>various gangsters by spell#7

>reviewed by sherrie lee

>date: 6 sep 2002
>time: 8pm
>venue: the guinness theatre, the substation
>rating: **1/2

>tired already? go home then
>review junkie? whitney, give them this click to sniff

>look, we know that you need to know that we, as responsible reviewers, have some quantifiable categories to rate productions, and are not just relying on some undefinable instinct or gut feeling. So to put your mind at ease, we will give you a logical rating system based on the practitioner's vision / and the reviewer's response of a particular production. Here it is then: ***** : Transcendent / Rapturous. ****: Crystal / Appreciative. ***: Transmitted / Thoughtful. **:Vague / Unsatisfied. * : Uncommunicated / Mystified. Yet in the end, you will feel that this is (1) a cheap attempt to justify the subjective arbitrariness of our rating system (2) buttressed by an interest in the logical (and inevitable) categorisation of such productions, which is (3) undermined by the cheapness of the attempt, and (4) confused by the creeping feeling you are getting that we are dead serious in our feeling that this rating system is an accurate description of the content, intent and quality of the production. Oh please -- does it even matter now? Look, at least we tried.


I was expecting gangsters but I got philosophers. Directed by Paul Rae, spell#7's twelfth performance was chockfull of text, ranging from intriguing to down right lewd. You might think VARIOUS GANGSTERS was about sex and violence. There were some references but the central theme was really about creating an alternative existence to the "passion spent, money spent" lives we live.

That was the premise, that was how it started, and then there was none.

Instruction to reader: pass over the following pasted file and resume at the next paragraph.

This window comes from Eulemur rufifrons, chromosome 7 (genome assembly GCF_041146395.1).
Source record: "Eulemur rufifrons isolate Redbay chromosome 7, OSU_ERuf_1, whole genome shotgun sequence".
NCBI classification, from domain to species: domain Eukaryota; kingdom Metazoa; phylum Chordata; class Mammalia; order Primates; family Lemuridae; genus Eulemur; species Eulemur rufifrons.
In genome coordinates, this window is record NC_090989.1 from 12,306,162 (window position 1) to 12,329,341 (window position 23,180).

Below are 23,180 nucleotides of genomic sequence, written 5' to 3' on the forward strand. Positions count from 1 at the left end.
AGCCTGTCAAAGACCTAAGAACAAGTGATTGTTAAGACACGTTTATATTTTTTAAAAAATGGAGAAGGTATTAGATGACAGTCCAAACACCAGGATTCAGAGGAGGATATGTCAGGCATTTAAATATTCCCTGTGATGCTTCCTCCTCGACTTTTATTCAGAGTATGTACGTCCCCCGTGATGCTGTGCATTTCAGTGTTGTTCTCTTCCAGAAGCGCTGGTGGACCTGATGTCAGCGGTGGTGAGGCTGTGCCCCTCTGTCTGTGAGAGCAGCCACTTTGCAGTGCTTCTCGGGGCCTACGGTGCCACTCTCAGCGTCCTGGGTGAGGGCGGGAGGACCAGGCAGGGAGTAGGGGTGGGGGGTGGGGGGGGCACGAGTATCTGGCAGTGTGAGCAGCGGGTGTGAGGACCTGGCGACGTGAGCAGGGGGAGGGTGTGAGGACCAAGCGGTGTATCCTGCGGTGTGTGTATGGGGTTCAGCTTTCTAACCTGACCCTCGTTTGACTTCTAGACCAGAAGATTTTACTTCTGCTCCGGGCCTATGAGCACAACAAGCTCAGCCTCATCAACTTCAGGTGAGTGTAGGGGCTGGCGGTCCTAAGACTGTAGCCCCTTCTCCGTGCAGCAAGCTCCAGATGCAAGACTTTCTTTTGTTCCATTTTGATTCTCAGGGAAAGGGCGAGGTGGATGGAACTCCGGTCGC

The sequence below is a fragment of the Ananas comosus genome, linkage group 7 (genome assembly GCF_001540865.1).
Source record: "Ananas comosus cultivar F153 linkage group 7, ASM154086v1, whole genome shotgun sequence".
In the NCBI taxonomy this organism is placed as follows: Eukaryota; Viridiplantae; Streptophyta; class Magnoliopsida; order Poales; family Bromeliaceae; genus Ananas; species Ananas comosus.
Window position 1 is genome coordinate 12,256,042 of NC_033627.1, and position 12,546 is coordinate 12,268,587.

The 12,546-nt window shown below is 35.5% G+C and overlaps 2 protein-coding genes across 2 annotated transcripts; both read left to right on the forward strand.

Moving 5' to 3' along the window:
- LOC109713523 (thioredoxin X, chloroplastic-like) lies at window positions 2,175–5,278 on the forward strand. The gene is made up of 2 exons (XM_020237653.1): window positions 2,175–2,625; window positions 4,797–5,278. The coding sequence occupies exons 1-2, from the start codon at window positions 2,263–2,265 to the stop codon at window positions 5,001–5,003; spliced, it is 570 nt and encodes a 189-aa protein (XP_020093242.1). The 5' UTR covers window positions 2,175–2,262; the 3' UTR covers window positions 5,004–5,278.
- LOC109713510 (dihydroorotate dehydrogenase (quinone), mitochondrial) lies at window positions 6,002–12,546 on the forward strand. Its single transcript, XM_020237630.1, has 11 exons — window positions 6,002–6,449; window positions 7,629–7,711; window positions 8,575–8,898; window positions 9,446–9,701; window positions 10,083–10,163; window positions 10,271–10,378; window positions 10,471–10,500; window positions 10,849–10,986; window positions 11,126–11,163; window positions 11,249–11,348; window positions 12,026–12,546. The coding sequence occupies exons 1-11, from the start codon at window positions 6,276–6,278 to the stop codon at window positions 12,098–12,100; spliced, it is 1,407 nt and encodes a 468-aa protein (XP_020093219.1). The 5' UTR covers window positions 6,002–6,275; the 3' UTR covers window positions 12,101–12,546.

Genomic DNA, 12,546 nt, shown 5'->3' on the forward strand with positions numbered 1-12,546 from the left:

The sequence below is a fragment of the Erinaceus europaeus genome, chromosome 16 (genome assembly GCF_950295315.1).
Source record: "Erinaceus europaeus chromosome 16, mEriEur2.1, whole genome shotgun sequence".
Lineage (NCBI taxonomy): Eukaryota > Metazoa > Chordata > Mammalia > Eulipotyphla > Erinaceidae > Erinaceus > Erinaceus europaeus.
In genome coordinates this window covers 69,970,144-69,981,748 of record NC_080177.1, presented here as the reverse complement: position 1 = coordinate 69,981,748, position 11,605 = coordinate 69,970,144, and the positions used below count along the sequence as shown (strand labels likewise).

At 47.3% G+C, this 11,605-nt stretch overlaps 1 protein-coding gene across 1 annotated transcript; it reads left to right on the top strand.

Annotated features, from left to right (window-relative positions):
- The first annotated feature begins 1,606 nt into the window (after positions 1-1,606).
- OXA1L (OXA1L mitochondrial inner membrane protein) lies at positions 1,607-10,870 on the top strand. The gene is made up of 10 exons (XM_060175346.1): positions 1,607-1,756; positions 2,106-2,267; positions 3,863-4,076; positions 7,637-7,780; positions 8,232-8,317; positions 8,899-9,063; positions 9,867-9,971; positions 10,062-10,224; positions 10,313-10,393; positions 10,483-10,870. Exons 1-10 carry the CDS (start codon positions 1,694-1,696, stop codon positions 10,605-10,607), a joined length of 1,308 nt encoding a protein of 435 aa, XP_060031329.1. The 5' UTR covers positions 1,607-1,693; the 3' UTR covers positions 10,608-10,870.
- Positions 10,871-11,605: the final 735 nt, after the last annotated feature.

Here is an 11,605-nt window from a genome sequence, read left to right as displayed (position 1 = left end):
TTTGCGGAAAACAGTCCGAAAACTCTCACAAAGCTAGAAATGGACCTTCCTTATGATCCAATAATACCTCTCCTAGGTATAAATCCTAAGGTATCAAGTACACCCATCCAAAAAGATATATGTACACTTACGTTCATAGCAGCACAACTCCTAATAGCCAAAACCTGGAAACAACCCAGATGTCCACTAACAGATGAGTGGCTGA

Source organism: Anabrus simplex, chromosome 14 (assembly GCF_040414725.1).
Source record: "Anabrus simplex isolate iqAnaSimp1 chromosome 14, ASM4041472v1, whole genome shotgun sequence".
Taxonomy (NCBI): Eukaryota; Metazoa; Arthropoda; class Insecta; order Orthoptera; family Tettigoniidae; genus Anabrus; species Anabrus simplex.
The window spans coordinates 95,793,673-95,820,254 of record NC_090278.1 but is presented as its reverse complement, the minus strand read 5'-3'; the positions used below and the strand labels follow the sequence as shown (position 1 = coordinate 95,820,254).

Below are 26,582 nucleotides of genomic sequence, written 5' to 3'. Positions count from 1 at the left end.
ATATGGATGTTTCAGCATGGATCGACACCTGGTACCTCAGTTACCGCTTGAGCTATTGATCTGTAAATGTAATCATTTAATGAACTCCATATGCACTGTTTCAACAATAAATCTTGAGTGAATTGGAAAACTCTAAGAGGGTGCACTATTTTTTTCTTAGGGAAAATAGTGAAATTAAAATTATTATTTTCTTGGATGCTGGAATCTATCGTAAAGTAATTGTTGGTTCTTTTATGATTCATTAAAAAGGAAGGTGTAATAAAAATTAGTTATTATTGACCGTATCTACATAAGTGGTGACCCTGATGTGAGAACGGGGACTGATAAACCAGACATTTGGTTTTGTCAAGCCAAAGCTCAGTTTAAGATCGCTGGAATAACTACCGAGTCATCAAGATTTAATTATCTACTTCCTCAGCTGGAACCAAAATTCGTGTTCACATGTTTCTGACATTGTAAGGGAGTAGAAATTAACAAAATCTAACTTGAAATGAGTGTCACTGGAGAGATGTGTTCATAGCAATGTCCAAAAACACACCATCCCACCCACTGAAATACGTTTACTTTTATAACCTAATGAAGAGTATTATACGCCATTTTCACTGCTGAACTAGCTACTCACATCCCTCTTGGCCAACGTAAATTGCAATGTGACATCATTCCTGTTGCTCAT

The opening act had the four performers - Enlai Chua, Norlina Mohammed, Ben Slater and Kaylene Tan - play with mattresses, using them as backdrop as if each of them was the main figure on a playing card. Emphatic in delivery, each performer took turns to wax lyrical about our current state of life - "swimming with the sharks", "moving but not travelling", "necessary but ugly".

>>' I wish I had seen more gangsters. The philosophers were getting too engrossed in storytelling and mattress-dancing.

The direction the performance took after that, however, drove us further away from the idea of an alternative existence or about being a "gangster". Throughout the rest of the performance, there were references to how we needed to take the leap of faith to get to the next stage. We, the audience, never knew what this 'next stage' was, or what exactly the alternative existence was all about.

There were stories about Marco Polo the Italian explorer, the myth about the Old Man who trained young boys to become assassins in return for Paradise, some wistful thoughts about emotions, nightscapes and also, unfortunately, a gratuitous explicit monologue about a sexual encounter which probably invited the R(A) rating.

To the performers' credit, the performance of the text was intense, especially during parts when hand gestures complimented the story. Fingers would curl, point and draw shapes and palms would sway while a story was being told. On the other extreme, gesturing became hilarious when Norlina started lip-synching, complete with facial exaggerations, to a piece of music, while the rest moved their hands to the beat.

Other movements were plain weird.

Bewildering was having one performer lying face down on the mattress and having mattresses piled up on him/her. The Princess and the Pea may have been the inspiration but the fairy tale has a lot more going for it. Even more bewildering was asking questions (through the mike to simulate a voice over) and putting the mike to the person on the mattress to elicit a response but not getting any. The questions themselves seemed vaguely like part of an interrogation, perhaps questioning and challenging the status quo, but the content and intention (if any) lost out to the empty quasi-ritualistic presentation.

I wish I had seen more gangsters. The philosophers were getting too engrossed in storytelling and mattress-dancing.